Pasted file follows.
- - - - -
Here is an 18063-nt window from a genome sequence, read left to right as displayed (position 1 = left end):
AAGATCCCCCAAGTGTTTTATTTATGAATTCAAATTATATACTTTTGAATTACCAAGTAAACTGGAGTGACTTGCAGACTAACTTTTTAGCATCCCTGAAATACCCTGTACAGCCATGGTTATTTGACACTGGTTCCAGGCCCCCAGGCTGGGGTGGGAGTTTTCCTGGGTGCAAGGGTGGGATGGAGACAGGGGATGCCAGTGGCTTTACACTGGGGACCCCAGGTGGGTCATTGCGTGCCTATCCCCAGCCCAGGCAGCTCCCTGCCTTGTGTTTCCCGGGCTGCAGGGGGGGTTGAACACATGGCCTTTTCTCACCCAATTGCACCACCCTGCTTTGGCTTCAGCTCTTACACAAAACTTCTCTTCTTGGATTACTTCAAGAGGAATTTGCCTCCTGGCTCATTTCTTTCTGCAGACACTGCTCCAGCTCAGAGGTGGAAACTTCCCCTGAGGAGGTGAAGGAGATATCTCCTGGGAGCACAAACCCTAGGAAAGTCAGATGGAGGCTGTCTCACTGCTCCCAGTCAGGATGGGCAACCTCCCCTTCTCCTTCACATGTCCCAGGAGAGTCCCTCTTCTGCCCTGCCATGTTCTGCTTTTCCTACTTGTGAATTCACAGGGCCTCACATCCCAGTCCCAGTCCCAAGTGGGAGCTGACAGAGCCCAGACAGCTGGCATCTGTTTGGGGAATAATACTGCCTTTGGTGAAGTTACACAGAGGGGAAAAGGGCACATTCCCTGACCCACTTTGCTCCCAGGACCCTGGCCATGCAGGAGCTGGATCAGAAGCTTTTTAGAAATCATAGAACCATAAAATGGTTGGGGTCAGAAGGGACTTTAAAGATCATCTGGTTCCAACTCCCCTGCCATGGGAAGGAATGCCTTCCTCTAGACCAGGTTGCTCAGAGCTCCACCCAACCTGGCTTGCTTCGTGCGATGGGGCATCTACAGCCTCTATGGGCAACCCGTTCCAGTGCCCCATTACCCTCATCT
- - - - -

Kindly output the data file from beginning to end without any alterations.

Here is an 18063-nt window from a genome sequence, read left to right as displayed (position 1 = left end):
AAGATCCCCCAAGTGTTTTATTTATGAATTCAAATTATATACTTTTGAATTACCAAGTAAACTGGAGTGACTTGCAGACTAACTTTTTAGCATCCCTGAAATACCCTGTACAGCCATGGTTATTTGACACTGGTTCCAGGCCCCCAGGCTGGGGTGGGAGTTTTCCTGGGTGCAAGGGTGGGATGGAGACAGGGGATGCCAGTGGCTTTACACTGGGGACCCCAGGTGGGTCATTGCGTGCCTATCCCCAGCCCAGGCAGCTCCCTGCCTTGTGTTTCCCGGGCTGCAGGGGGGGTTGAACACATGGCCTTTTCTCACCCAATTGCACCACCCTGCTTTGGCTTCAGCTCTTACACAAAACTTCTCTTCTTGGATTACTTCAAGAGGAATTTGCCTCCTGGCTCATTTCTTTCTGCAGACACTGCTCCAGCTCAGAGGTGGAAACTTCCCCTGAGGAGGTGAAGGAGATATCTCCTGGGAGCACAAACCCTAGGAAAGTCAGATGGAGGCTGTCTCACTGCTCCCAGTCAGGATGGGCAACCTCCCCTTCTCCTTCACATGTCCCAGGAGAGTCCCTCTTCTGCCCTGCCATGTTCTGCTTTTCCTACTTGTGAATTCACAGGGCCTCACATCCCAGTCCCAGTCCCAAGTGGGAGCTGACAGAGCCCAGACAGCTGGCATCTGTTTGGGGAATAATACTGCCTTTGGTGAAGTTACACAGAGGGGAAAAGGGCACATTCCCTGACCCACTTTGCTCCCAGGACCCTGGCCATGCAGGAGCTGGATCAGAAGCTTTTTAGAAATCATAGAACCATAAAATGGTTGGGGTCAGAAGGGACTTTAAAGATCATCTGGTTCCAACTCCCCTGCCATGGGAAGGAATGCCTTCCTCTAGACCAGGTTGCTCAGAGCTCCACCCAACCTGGCTTGCTTCGTGCGATGGGGCATCTACAGCCTCTATGGGCAACCCGTTCCAGTGCCCCATTACCCTCATCT